A THIN WALL (2015) is a documentary about memory, history and the possibility of reconciliation. It focuses on the Partition of India in 1947, but derives lessons that remain urgently relevant today. Shot on both sides of the border, in India and Pakistan, A THIN WALL is a personal take on Partition rooted in stories passed down from one generation to another. It is written and directed by Mara Ahmed and co-produced by Surbhi Dewan. Both filmmakers are descendants of families torn apart by Partition. The film is also a work of art infused with original animation, music and literary writing.

‘Mara Ahmed’s A THIN WALL is akin to a beautiful and powerful book of essays: many voices sharing poetic, personal, and political stories and viewpoints, woven together to convey a universal aching. It is a textural and tangible journey that captures a profound sense of loss for more than one generation. May we all embrace the lessons this film has to offer.’ (Linda Moroney, Director, Greentopia Film)

“Surbhi and I both grew up with stories of Partition. Maybe they inspired our interest in displacement and our need to bridge cultural and geographic distances. Our families made the same terrifying voyage in 1947, but in opposite directions. We feel that Partition’s shadow still looms large in the subcontinent. It shaped the relationship between the two newly independent states of Pakistan and India. There is a need to revisit those stories in order to move beyond them. There is also a need to preserve and document this historical event, in the intimate voices of those who lived through it. “

(Mara Ahmed, Director and Producer, March 8, 2011)

You can watch A Thin Wall on Amazon’s Prime Video.



A Collaborative Project

This documentary is produced by filmmakers Mara Ahmed and Surbhi Dewan. Both are descendants of families torn apart by partition – one ended up in India, the other in Pakistan.

Surbhi and I met in 2008, at a film screening in Rochester, NY. As soon as we identified ourselves as South Asian, we began to talk about the partition of India. Surbhi’s family is from Lyallpur (now in Pakistan) and they moved to New Delhi, India, in 1947. My mother’s family is from Gurgaon (India) and they immigrated to Pakistan after partition. We both grew up with the same legacy of loss and displacement yet our perspectives were slightly different. Was partition a straightforward tragedy that should never have happened or was it a protective measure for a minority that would have been oppressed inside of united India? Was the entire concept of partition problematic or just its incompetent execution? We felt that we were meant to make a film together, a film that would be able to contain all these contradictions, a film shot on both sides of the border.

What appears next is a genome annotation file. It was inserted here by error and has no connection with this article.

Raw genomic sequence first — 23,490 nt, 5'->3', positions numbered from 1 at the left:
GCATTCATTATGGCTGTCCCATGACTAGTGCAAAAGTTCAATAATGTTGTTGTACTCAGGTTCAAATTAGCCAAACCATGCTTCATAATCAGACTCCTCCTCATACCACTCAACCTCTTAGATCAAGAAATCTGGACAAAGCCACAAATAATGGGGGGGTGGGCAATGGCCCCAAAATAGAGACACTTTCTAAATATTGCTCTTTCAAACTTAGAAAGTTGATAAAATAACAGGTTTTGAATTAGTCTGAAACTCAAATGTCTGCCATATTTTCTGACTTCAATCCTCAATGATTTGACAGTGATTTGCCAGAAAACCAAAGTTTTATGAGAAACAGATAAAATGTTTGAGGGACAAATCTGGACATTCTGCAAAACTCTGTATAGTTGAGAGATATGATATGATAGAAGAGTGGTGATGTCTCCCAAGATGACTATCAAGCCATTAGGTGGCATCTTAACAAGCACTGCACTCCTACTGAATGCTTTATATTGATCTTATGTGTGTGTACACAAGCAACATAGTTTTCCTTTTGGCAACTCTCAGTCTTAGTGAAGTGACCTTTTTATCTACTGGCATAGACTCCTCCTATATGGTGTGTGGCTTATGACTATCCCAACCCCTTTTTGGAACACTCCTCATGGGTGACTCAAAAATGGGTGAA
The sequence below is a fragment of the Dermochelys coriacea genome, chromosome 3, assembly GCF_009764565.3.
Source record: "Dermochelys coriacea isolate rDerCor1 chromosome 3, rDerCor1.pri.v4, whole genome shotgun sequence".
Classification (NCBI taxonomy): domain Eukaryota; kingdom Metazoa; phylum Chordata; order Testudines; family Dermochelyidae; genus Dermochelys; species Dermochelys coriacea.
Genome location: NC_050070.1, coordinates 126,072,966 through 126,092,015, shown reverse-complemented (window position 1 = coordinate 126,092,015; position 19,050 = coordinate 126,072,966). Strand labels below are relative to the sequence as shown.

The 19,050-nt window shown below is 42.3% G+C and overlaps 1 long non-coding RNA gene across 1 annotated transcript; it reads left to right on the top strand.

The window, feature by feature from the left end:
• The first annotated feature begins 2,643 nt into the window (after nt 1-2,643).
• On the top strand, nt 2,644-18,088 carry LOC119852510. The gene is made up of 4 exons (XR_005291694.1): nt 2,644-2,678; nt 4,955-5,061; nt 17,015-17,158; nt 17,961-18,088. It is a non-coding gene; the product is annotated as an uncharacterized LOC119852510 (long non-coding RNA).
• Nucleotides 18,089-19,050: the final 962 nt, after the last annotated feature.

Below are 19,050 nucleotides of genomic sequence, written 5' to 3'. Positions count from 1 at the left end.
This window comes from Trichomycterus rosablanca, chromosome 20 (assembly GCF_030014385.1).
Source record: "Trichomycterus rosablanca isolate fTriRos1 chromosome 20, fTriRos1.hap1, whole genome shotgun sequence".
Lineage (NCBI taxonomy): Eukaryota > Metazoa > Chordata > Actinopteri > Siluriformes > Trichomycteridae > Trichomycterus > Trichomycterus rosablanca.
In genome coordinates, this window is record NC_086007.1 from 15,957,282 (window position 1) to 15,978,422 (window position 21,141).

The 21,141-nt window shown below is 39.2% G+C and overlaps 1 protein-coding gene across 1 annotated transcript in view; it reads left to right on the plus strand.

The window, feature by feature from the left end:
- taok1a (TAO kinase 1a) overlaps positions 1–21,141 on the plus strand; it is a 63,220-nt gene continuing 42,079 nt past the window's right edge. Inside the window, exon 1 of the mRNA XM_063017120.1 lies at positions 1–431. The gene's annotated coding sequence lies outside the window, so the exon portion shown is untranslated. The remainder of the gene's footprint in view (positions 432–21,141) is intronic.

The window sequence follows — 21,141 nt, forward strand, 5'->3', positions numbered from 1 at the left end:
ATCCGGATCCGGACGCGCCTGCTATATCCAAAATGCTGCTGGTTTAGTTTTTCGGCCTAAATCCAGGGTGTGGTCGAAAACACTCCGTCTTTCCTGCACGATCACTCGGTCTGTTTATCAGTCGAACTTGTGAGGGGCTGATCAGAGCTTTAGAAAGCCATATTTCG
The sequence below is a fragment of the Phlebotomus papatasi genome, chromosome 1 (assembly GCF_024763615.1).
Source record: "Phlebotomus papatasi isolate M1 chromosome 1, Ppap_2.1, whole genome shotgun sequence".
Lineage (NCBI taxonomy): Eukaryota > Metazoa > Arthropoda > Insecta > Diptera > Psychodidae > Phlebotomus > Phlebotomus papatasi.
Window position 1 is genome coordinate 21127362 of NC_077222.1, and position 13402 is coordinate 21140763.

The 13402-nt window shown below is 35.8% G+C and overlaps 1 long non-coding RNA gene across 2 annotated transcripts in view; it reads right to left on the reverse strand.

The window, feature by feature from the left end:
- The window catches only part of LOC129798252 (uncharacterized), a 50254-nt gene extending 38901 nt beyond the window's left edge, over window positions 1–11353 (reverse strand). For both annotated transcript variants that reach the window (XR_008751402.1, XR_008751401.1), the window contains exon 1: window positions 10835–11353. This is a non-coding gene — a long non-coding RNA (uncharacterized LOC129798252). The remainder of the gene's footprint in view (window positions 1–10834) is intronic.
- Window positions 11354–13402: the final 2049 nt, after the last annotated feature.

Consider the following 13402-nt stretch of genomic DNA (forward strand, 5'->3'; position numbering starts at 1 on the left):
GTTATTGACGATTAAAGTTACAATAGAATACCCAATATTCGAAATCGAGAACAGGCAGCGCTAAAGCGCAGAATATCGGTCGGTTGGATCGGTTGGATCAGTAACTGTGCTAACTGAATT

I knew that for me, my mother’s story would form the core of the film. She has vivid memories of partition, even though she was only 5 years old. Rather than being bitter or angry, she is naturally drawn to people from India – she feels a strange closeness to them. Perhaps there is a need to reconnect with something that was lost. I wanted to explore this seeming discrepancy. Surbhi interviewed her aunts and grandparent… See more


Historical Background

Professor Vazira Zamindar calls partition the “wound within, the mother of many millions of individual identity crises that seem never to go away.”